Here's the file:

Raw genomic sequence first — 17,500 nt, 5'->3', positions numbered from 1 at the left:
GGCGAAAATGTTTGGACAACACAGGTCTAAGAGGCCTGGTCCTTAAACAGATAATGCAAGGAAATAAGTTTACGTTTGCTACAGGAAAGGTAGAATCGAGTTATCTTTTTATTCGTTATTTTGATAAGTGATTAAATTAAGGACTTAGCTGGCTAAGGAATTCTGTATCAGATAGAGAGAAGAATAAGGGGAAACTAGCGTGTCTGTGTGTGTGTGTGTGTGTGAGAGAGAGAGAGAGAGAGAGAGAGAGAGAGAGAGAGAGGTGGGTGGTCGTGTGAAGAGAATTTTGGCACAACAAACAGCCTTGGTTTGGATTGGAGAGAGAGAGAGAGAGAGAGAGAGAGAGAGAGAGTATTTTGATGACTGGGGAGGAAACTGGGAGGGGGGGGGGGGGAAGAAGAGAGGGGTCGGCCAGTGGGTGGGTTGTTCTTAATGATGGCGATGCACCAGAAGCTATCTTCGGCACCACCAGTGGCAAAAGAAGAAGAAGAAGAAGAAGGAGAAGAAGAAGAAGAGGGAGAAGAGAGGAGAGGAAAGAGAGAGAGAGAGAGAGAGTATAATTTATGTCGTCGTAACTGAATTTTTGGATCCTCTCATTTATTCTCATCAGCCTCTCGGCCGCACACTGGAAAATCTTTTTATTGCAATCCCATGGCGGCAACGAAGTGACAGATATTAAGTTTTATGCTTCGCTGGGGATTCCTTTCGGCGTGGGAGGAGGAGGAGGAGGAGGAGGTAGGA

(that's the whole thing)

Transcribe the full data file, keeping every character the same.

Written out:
Raw genomic sequence first — 17,500 nt, 5'->3', positions numbered from 1 at the left:
GGCGAAAATGTTTGGACAACACAGGTCTAAGAGGCCTGGTCCTTAAACAGATAATGCAAGGAAATAAGTTTACGTTTGCTACAGGAAAGGTAGAATCGAGTTATCTTTTTATTCGTTATTTTGATAAGTGATTAAATTAAGGACTTAGCTGGCTAAGGAATTCTGTATCAGATAGAGAGAAGAATAAGGGGAAACTAGCGTGTCTGTGTGTGTGTGTGTGTGTGAGAGAGAGAGAGAGAGAGAGAGAGAGAGAGAGAGAGAGGTGGGTGGTCGTGTGAAGAGAATTTTGGCACAACAAACAGCCTTGGTTTGGATTGGAGAGAGAGAGAGAGAGAGAGAGAGAGAGAGAGAGTATTTTGATGACTGGGGAGGAAACTGGGAGGGGGGGGGGGGGAAGAAGAGAGGGGTCGGCCAGTGGGTGGGTTGTTCTTAATGATGGCGATGCACCAGAAGCTATCTTCGGCACCACCAGTGGCAAAAGAAGAAGAAGAAGAAGAAGGAGAAGAAGAAGAAGAGGGAGAAGAGAGGAGAGGAAAGAGAGAGAGAGAGAGAGAGTATAATTTATGTCGTCGTAACTGAATTTTTGGATCCTCTCATTTATTCTCATCAGCCTCTCGGCCGCACACTGGAAAATCTTTTTATTGCAATCCCATGGCGGCAACGAAGTGACAGATATTAAGTTTTATGCTTCGCTGGGGATTCCTTTCGGCGTGGGAGGAGGAGGAGGAGGAGGAGGTAGGA